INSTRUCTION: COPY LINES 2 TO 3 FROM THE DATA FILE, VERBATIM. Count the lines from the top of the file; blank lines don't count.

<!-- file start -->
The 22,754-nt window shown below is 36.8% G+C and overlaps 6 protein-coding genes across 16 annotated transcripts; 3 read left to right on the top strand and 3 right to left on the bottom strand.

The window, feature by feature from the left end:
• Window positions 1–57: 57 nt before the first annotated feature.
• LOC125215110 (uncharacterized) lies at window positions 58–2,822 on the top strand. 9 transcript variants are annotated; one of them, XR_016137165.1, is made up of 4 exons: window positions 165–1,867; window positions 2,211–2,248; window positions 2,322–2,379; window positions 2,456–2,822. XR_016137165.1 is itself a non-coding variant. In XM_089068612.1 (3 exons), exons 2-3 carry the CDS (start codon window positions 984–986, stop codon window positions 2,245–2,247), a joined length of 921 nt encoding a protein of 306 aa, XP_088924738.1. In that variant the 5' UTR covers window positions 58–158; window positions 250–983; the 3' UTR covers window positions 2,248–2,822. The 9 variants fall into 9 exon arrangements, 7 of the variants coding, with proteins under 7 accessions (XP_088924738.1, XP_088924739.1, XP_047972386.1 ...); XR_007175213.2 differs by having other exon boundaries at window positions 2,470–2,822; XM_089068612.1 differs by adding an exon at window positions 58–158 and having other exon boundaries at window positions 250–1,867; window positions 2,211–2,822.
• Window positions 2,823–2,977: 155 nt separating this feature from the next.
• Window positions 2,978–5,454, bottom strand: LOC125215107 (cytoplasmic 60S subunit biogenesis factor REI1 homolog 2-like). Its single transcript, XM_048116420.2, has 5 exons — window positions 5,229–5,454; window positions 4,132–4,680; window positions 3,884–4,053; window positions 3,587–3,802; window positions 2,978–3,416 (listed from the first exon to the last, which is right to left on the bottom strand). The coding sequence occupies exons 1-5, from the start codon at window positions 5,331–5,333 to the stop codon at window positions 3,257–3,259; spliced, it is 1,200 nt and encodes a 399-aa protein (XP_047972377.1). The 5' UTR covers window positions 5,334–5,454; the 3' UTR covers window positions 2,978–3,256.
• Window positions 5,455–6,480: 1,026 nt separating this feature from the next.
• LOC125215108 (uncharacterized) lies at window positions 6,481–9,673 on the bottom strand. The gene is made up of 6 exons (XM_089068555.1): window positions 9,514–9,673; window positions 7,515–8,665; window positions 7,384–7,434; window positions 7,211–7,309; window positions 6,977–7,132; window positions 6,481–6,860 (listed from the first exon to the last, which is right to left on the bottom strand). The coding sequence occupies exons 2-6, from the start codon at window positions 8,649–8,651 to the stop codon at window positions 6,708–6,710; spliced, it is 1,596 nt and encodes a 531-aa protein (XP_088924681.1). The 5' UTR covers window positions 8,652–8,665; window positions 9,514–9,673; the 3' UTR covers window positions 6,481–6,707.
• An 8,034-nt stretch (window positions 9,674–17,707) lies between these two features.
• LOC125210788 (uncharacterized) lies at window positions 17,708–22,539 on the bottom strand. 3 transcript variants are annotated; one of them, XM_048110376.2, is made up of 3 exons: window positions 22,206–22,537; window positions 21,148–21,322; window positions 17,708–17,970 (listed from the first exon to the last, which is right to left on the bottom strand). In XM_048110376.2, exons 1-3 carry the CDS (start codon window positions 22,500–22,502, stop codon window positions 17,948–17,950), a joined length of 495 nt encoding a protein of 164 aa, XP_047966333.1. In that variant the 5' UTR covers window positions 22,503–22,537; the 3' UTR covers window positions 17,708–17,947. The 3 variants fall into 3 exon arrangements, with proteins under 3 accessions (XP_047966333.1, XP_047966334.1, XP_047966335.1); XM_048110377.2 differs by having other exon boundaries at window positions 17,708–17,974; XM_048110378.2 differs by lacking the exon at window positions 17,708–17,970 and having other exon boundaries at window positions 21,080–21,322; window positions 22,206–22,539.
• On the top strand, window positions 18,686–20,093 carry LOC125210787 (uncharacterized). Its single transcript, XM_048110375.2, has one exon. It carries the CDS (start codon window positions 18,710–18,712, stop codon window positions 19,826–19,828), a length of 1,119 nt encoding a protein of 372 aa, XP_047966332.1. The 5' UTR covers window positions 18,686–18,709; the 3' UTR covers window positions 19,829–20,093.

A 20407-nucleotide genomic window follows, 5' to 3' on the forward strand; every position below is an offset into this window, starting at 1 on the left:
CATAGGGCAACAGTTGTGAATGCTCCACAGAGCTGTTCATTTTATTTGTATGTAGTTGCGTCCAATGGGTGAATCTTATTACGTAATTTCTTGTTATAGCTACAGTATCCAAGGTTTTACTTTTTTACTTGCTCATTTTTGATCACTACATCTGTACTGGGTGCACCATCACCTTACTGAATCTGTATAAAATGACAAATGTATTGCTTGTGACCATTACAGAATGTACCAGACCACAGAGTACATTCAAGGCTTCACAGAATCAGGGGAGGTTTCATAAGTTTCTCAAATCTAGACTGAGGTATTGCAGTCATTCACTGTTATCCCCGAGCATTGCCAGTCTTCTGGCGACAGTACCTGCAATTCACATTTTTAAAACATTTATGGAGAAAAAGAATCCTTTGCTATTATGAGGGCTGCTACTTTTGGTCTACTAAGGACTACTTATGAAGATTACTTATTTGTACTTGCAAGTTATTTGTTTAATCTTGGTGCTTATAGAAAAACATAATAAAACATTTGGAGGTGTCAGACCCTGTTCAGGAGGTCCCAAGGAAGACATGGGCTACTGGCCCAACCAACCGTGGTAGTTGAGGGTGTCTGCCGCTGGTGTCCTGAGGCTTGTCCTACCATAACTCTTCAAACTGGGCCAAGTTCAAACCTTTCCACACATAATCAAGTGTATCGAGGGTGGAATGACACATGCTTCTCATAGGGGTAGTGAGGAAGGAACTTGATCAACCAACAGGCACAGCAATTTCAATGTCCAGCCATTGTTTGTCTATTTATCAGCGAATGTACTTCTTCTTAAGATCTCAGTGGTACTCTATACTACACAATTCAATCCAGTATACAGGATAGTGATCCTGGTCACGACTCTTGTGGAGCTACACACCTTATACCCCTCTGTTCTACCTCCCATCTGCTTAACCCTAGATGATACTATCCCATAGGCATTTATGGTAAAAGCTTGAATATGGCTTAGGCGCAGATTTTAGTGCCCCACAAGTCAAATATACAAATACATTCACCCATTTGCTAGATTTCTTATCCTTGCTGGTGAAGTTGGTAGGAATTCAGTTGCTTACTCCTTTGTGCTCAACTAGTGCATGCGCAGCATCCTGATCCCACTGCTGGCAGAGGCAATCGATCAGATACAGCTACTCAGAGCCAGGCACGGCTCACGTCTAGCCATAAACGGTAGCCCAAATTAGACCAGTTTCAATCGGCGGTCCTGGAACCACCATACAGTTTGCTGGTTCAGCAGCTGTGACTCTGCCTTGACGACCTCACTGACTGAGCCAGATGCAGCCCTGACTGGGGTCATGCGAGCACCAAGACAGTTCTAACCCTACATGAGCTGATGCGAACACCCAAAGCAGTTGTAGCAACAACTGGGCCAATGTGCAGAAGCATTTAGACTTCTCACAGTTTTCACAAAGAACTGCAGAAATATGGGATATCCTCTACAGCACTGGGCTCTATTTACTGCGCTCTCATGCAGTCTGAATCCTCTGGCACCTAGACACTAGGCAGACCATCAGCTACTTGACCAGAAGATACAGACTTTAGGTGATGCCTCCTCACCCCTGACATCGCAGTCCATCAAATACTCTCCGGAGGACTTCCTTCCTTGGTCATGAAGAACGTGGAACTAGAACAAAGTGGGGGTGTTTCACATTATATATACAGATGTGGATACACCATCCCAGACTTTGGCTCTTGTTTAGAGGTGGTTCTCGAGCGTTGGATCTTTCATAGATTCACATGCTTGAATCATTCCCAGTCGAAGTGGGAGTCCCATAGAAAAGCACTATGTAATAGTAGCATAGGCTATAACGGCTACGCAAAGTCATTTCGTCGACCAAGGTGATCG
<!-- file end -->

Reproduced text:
The window, feature by feature from the left end:
• Window positions 1–57: 57 nt before the first annotated feature.